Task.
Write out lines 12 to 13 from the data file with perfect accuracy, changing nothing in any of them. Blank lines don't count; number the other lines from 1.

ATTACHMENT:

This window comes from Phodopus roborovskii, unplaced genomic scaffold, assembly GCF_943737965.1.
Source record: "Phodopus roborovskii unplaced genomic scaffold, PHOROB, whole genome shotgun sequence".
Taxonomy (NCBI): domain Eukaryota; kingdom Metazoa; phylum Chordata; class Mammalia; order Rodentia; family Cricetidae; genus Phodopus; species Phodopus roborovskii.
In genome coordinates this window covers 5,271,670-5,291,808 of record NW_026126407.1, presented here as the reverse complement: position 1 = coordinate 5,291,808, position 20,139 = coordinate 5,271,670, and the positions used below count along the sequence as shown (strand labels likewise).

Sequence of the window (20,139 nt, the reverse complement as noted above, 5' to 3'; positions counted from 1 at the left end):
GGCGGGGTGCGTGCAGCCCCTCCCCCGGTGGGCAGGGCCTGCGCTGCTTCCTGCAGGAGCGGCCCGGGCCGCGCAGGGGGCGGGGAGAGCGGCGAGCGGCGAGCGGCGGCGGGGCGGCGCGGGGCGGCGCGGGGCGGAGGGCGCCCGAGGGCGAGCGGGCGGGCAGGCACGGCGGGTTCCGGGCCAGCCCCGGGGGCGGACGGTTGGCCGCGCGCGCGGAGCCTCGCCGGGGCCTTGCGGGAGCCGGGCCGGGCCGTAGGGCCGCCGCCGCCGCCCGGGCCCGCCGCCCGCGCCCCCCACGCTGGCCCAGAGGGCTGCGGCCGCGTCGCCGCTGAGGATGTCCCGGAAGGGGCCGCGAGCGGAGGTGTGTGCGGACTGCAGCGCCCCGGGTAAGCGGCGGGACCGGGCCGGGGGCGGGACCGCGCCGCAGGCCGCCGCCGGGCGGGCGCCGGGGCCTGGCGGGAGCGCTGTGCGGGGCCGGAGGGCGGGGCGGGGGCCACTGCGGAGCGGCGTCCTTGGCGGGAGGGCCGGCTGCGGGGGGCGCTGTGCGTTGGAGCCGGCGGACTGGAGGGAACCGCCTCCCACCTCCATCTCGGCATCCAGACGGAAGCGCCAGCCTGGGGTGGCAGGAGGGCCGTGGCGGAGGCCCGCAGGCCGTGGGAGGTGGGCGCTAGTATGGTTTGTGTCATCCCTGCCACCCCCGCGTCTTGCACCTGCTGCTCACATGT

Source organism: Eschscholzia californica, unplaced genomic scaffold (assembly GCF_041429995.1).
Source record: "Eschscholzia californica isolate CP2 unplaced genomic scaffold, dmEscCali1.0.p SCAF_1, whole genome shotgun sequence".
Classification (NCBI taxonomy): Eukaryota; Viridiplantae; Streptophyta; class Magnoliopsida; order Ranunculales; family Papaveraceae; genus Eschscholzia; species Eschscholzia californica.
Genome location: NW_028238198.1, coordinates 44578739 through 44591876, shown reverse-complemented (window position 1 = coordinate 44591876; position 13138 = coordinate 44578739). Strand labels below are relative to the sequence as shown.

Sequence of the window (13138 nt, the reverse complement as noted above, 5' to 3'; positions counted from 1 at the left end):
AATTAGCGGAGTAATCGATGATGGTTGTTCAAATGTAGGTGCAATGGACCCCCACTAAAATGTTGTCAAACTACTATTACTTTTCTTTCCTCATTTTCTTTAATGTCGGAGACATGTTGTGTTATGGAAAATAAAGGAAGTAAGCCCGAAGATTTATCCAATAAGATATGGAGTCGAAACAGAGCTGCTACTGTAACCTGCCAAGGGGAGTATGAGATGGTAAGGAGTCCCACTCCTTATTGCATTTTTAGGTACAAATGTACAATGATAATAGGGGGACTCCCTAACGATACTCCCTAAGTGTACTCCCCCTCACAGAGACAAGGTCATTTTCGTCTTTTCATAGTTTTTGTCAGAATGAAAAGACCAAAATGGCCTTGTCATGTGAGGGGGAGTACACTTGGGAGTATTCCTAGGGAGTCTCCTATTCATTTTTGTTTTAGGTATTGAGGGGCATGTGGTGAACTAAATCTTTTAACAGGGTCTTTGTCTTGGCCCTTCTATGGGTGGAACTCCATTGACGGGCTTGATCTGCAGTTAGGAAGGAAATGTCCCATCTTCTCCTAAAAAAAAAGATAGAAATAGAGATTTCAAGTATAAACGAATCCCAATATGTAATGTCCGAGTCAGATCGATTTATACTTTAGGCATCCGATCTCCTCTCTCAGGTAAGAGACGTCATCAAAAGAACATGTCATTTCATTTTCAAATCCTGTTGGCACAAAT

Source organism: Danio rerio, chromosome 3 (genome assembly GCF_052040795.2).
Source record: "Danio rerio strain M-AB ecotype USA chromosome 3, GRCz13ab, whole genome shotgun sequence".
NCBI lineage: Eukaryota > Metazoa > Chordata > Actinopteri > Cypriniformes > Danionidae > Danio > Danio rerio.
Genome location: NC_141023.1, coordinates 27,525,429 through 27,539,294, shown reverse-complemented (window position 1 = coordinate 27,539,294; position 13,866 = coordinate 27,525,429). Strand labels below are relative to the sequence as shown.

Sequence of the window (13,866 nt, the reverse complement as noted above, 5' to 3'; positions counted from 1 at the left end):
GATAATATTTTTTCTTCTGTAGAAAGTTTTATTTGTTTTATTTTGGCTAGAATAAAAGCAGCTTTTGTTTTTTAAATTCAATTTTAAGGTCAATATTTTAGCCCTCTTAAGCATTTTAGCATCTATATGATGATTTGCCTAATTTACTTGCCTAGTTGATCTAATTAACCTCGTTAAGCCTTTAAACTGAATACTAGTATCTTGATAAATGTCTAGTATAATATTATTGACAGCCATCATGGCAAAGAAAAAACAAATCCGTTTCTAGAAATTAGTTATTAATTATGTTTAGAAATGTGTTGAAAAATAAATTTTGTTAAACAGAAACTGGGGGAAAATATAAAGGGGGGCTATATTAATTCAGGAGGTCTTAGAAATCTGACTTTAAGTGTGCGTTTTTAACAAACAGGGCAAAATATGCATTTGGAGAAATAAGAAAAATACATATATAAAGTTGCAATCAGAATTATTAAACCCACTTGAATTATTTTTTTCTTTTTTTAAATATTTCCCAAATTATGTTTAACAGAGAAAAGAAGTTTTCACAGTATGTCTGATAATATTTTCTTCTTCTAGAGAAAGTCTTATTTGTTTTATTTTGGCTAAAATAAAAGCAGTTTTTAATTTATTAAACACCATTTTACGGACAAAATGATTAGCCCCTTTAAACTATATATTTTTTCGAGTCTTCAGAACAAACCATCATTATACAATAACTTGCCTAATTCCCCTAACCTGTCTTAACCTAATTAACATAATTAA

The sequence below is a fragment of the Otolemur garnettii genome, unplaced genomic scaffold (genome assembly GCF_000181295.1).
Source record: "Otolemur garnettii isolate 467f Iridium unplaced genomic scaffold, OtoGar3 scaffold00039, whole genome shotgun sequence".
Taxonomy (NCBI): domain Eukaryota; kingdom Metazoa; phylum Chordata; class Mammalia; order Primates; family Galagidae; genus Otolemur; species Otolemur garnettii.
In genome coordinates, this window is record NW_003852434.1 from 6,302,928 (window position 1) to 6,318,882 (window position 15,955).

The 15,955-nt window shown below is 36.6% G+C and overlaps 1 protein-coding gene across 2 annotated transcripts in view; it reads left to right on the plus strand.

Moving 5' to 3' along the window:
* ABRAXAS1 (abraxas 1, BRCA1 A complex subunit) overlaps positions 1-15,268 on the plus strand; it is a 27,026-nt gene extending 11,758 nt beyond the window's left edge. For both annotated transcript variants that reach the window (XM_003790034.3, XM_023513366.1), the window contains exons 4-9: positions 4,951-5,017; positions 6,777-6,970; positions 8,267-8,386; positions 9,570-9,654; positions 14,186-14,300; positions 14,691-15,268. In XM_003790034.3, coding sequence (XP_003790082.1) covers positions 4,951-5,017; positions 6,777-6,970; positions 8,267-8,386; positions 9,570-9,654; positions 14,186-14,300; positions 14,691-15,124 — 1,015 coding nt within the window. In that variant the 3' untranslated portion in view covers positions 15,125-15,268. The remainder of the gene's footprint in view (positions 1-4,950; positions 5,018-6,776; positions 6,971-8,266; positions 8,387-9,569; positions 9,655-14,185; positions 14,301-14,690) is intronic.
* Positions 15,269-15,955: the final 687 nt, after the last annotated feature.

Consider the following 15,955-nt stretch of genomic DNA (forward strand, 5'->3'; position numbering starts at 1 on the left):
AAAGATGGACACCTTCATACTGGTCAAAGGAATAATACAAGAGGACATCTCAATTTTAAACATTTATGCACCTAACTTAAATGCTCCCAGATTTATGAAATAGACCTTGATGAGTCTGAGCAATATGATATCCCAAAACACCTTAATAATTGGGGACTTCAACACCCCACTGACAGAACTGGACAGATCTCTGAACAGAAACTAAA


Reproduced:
AATTAGCGGAGTAATCGATGATGGTTGTTCAAATGTAGGTGCAATGGACCCCCACTAAAATGTTGTCAAACTACTATTACTTTTCTTTCCTCATTTTCTTTAATGTCGGAGACATGTTGTGTTATGGAAAATAAAGGAAGTAAGCCCGAAGATTTATCCAATAAGATATGGAGTCGAAACAGAGCTGCTACTGTAACCTGCCAAGGGGAGTATGAGATGGTAAGGAGTCCCACTCCTTATTGCATTTTTAGGTACAAATGTACAATGATAATAGGGGGACTCCCTAACGATACTCCCTAAGTGTACTCCCCCTCACAGAGACAAGGTCATTTTCGTCTTTTCATAGTTTTTGTCAGAATGAAAAGACCAAAATGGCCTTGTCATGTGAGGGGGAGTACACTTGGGAGTATTCCTAGGGAGTCTCCTATTCATTTTTGTTTTAGGTATTGAGGGGCATGTGGTGAACTAAATCTTTTAACAGGGTCTTTGTCTTGGCCCTTCTATGGGTGGAACTCCATTGACGGGCTTGATCTGCAGTTAGGAAGGAAATGTCCCATCTTCTCCTAAAAAAAAAGATAGAAATAGAGATTTCAAGTATAAACGAATCCCAATATGTAATGTCCGAGTCAGATCGATTTATACTTTAGGCATCCGATCTCCTCTCTCAGGTAAGAGACGTCATCAAAAGAACATGTCATTTCATTTTCAAATCCTGTTGGCACAAAT

Source organism: Danio rerio, chromosome 3 (genome assembly GCF_052040795.2).